Second, I resonated with the author’s connection between online CBE and workforce preparation. Similar to the findings of Weise (2014), the statistics from the article highlight the major gap between educational outcomes and employer expectations. Online CBE could create direct, measureable linkages between educational experiences and workplace competencies. This would raise the profile of CBE programs with prospective employers, who might endorse certain programs and reimburse expenses. Further, this leads to discussions about the role of employers in curriculum development. Recent pundits insinuated that such educational policies may lead to further stratification as the liberal arts become less important (LeBlanc & Selbe, 2016; Ward, 2016). This will become an important debate as the CBE movement matures.
Last, the concept of addressing social inequalities through nontraditional education is an interesting concept. An important role of higher education personnel is to eliminate systemic or individual inequities that reduce access and success of students. Systemic change, however, will take an incredible amount of time to institute. Historically, nontraditional education has aided underserved and underprepared student populations (Weise, 2014). Online CBE, if appropriately designed and financed, could lead to an equitable system with improved student interactions and outcomes. Nontraditional education is not the cure-all for social inequality, but it could serve as a catalyst for long-term change.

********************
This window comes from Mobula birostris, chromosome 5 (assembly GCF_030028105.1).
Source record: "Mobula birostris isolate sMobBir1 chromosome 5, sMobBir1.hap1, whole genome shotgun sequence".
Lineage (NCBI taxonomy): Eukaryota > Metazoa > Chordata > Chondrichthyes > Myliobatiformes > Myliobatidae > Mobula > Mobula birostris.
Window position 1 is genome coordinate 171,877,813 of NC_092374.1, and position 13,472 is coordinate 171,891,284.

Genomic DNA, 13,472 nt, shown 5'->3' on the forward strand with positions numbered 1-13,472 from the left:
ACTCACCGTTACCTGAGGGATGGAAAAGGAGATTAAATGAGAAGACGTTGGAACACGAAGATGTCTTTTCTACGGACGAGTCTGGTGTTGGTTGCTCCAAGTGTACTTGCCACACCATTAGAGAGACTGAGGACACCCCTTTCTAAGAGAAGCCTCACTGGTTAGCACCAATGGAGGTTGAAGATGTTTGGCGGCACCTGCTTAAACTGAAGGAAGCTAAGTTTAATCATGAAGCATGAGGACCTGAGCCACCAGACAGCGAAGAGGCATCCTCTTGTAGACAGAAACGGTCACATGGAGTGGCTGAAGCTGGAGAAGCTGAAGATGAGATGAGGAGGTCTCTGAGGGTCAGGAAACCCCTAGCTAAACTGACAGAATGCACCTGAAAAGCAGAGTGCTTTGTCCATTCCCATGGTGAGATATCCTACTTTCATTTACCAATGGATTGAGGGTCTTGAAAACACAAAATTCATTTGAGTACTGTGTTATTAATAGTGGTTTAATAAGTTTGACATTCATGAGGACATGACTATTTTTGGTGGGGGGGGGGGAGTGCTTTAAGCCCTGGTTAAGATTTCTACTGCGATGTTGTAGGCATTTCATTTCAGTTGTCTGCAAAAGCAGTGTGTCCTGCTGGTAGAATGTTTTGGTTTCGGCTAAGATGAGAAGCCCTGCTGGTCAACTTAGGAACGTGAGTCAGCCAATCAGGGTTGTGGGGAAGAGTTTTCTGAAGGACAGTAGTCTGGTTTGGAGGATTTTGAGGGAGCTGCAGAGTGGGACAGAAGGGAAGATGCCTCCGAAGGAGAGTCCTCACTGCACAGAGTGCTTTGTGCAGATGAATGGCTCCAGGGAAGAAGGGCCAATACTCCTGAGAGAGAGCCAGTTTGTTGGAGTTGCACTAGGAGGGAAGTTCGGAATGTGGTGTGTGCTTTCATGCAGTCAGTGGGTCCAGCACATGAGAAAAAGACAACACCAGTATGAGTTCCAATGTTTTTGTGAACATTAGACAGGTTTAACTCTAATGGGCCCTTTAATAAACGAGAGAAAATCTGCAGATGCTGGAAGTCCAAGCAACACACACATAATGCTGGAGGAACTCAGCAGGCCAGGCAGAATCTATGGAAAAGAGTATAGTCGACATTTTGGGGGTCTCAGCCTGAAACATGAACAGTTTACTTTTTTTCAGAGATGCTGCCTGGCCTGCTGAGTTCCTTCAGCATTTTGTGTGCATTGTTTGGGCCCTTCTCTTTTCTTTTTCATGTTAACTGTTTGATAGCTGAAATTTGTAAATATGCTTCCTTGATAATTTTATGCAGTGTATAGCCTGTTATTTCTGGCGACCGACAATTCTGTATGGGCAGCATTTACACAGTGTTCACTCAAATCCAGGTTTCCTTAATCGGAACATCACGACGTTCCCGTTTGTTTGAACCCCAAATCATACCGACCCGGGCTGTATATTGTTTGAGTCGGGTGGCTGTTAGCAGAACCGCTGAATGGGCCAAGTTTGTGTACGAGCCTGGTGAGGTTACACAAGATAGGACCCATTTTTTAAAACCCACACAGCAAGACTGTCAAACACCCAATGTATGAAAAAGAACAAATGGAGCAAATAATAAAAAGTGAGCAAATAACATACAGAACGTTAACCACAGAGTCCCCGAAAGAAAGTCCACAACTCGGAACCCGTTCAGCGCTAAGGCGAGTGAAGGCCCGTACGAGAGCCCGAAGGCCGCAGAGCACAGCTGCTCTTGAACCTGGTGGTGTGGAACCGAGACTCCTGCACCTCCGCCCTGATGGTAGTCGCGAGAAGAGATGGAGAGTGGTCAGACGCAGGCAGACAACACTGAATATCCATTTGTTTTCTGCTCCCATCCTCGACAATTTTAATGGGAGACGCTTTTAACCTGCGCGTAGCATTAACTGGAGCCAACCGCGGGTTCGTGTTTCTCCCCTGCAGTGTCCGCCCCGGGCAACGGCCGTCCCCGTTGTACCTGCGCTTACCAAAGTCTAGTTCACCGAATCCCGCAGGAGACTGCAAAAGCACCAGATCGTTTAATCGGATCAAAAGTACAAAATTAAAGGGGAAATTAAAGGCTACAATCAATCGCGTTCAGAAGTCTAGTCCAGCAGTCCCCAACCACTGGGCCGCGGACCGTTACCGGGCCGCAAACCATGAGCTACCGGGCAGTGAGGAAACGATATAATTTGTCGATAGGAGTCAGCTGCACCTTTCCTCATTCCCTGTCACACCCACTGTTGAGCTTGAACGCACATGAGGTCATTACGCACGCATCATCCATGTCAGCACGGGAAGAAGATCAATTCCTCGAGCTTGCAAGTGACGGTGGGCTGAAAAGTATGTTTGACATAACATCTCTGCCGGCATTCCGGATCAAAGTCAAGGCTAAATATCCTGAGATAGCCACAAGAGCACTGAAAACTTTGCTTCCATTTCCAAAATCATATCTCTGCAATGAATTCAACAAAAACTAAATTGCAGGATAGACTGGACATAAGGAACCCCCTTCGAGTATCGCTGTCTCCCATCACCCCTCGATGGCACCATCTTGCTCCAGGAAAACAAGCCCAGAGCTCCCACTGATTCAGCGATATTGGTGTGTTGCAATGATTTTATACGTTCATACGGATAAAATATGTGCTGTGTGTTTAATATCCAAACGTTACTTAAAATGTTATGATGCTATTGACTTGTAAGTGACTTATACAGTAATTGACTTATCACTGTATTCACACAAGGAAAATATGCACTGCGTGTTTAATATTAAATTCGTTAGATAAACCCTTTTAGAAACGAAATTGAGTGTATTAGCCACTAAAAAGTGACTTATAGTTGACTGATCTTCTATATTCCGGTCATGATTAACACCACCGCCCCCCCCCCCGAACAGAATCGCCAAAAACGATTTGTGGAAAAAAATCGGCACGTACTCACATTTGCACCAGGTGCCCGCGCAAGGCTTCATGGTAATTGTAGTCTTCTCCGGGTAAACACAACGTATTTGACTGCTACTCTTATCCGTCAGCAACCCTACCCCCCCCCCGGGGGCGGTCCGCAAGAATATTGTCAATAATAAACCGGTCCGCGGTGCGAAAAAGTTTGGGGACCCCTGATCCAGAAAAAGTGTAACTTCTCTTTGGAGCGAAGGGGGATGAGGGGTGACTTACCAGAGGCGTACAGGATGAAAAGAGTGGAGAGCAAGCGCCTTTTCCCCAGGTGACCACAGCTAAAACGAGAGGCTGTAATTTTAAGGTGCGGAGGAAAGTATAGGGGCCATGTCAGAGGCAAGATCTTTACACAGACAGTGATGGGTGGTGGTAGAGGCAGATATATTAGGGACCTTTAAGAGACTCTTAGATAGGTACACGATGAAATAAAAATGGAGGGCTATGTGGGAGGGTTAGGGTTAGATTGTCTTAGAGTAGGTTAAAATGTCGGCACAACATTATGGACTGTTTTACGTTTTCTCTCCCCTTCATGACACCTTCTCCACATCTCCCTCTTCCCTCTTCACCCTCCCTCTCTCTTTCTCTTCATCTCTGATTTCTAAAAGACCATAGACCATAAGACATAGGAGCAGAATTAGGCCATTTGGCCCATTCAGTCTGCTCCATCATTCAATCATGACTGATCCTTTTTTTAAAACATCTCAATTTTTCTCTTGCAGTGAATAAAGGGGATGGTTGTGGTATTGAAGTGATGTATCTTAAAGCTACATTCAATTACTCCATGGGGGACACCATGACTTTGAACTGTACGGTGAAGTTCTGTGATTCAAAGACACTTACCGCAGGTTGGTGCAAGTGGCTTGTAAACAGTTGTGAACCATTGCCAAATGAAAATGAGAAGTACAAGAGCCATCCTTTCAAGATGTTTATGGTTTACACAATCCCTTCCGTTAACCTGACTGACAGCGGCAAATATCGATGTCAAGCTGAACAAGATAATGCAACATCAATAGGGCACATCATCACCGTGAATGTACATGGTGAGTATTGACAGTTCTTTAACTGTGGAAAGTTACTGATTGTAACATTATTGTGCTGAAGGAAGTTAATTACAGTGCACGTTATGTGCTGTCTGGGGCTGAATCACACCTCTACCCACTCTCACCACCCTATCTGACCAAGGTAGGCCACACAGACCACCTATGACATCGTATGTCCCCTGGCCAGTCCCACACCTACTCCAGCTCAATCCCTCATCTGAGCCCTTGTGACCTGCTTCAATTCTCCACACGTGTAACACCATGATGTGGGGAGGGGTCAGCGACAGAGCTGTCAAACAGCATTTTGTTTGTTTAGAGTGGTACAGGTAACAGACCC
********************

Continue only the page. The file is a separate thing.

Innovative education is an important subject to me personally and my institution. As a small, private university, we cannot follow the traditional model of education, including adherence to high-cost and low-return strategies; otherwise, we will repeat the same mistake of other institutions that ultimately closed or diminished. Thus, we continually improve existing modalities and search for new opportunities. Online CBE is an option in consideration. If we choose to implement CBE programs, the university must consider the recommendation of the author, including modularization, low tuition, personalized learning systems, and linkages to employers. Overall, I found the article helpful to my personal research and administrative demands.
Christensen, C. (1997). The innovator’s dilemma: When new technologies cause great firms to fail. Boston, MA: Harvard Business School Press.
LeBlanc, P., & Selbe, J. (2016, February 2). Another take on competency. Inside Higher Ed. Retrieved from https://www.insidehighered.com/views/2016/02/02/alternative-view-competency-based-education-essay
Porter, S. R., & Reilly, K. (2014). Competency-based education as a potential strategy to increase learning and lower costs. Retrieved from HCM Strategists, Inc. website: http://hcmstrategists.com/maximizingresources/images/CBE_Paper.pdf
Ward, S. (2016, February 1). Let them eat cake (competently). Inside Higher Ed. Retrieved from https://www.insidehighered.com/views/2016/02/01/competency-based-education-threatens-further-stratify-higher-education-essay
Weise, M. (2014, November 10). Got skills? Why online competency-based education is the disruptive innovation for higher education. Educause Review, 49(6). Retrieved from http://er.educause.edu/articles/2014/11/got-skills-why-online-competencybased-education-is-the-disruptive-innovation-for-higher-education